- Design of the philanthropic strategy – The main elements – values, mission, vision, goals, research and analysis – comprise the working materials for designing a philanthropic strategy. The next step is to decide on the roles and approaches that are most likely to achieve the donor’s goals. For example, some donors pursue a strategy that fosters innovation, while other donors focus on leadership development or institutional capacity building.
- Implementation – Once a donor has designed strategies and determined what role to play, it is time to implement the programs. Implementation starts with development of an action plan, timeline and budget. The specifics of the plan will be linked to the strategies and roles the donor has chosen.
- Evaluation, reflection, revision – High-impact funders continually evaluate their efforts, synthesize new research, build on effective strategies, and develop new strategies when appropriate. They engage their grantees as learning partners and seek to capture knowledge and leverage insights from their grants. These donors also seek opportunities to meet with experts, practitioners and other funders in their field of interest, to enhance their understanding and build a network around common goals and purposes.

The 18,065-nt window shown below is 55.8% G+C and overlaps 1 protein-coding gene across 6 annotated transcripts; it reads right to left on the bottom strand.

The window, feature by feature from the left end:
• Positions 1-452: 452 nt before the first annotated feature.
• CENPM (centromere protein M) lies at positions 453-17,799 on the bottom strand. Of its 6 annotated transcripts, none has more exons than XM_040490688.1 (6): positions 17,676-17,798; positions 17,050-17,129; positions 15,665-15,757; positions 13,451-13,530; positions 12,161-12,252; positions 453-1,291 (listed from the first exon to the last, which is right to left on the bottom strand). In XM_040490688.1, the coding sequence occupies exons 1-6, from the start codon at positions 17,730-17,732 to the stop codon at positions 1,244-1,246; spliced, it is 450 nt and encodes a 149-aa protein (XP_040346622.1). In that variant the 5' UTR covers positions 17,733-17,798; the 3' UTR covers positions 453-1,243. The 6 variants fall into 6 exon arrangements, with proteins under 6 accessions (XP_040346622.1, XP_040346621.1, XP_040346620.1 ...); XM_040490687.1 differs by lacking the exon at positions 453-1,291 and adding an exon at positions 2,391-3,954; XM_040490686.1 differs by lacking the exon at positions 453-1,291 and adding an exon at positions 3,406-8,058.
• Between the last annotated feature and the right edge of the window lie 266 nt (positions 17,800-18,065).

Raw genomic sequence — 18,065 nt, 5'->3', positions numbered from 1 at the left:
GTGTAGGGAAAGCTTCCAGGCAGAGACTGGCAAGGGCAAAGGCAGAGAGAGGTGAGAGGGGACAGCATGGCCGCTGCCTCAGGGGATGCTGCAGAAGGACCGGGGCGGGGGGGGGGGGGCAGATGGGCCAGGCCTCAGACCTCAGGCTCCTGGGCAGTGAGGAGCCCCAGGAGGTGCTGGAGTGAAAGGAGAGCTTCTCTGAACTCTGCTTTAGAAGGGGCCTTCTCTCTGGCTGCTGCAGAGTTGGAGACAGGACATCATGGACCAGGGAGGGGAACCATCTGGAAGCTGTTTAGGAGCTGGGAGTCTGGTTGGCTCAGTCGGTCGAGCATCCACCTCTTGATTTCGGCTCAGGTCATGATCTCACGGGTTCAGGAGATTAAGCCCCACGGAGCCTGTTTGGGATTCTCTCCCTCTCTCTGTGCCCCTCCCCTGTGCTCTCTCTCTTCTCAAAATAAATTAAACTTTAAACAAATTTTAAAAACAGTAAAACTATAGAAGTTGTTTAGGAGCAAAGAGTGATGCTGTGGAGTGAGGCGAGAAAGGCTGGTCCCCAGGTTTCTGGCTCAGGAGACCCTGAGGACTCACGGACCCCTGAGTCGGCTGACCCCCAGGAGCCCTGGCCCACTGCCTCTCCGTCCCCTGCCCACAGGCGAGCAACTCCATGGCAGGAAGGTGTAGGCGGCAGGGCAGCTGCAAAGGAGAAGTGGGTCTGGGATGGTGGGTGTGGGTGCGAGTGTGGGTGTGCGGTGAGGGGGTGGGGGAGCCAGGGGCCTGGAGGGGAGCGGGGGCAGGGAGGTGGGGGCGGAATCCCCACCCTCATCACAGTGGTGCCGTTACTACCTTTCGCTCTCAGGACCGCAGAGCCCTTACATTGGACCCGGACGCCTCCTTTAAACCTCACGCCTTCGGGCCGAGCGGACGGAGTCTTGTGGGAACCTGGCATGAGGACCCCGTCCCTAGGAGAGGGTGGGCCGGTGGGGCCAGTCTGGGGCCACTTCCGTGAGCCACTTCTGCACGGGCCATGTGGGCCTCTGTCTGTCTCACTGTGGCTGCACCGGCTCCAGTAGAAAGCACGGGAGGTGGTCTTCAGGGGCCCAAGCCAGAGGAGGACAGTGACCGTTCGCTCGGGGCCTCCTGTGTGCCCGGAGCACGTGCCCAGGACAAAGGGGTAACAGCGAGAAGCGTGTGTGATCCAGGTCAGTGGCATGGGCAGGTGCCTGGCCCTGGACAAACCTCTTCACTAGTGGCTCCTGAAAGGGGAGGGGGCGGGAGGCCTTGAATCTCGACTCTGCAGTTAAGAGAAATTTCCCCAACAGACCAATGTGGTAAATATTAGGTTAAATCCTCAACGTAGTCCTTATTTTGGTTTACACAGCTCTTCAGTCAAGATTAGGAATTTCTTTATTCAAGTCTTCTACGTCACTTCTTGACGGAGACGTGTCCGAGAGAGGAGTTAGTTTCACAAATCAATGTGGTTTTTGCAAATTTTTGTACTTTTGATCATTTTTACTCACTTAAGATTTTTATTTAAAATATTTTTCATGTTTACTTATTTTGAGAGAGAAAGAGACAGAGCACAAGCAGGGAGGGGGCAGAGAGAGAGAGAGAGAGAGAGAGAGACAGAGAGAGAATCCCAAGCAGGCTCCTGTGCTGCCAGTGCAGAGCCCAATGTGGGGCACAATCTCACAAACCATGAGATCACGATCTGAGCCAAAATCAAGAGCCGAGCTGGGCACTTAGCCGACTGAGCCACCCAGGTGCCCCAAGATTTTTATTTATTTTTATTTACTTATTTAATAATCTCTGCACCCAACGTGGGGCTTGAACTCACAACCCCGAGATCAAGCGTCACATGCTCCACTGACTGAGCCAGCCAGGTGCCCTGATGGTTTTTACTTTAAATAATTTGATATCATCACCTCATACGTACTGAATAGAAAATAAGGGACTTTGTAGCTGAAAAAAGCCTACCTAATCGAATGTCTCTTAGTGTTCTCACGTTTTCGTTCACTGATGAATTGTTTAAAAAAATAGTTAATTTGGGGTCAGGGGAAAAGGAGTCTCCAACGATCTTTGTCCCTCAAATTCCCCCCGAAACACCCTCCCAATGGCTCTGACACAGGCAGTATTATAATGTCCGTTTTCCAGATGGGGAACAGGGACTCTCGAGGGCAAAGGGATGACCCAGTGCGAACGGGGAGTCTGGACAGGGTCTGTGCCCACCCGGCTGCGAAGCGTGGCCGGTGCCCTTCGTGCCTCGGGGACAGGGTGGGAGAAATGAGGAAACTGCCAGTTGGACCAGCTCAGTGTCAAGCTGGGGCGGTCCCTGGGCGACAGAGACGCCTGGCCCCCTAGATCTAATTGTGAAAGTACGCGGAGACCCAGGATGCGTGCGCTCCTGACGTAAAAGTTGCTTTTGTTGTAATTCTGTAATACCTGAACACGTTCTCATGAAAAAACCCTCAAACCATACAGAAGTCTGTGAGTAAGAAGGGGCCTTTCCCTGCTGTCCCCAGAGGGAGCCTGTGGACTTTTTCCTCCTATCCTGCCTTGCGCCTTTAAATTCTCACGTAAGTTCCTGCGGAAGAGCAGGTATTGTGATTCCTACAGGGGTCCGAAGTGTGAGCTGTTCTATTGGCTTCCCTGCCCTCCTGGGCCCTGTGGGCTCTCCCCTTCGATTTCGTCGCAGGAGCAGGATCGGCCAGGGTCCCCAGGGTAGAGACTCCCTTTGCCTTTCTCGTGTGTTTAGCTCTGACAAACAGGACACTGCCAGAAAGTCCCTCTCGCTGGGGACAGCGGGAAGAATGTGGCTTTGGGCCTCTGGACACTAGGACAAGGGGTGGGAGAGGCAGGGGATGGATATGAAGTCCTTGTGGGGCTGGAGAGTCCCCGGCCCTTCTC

Donors can enhance their impact by thinking carefully about what roles they can and should play. In addition to grantmaking, the donor’s role may involve convening, training, media outreach, and many other tools and tactics that can enhance impact. Roles may include:
- Innovator/incubator of new ideas, programs or organizations. Philanthropy often acts as the “research and development” sector of society, generating and testing new ideas free of public sector constraints and fueled by the creativity of the donor and grantee.
- Disseminator/replicator of innovative models and best practices. When programs and approaches are proven effective, funders can play a critical role in replicating or expanding these models and disseminating important findings and ideas.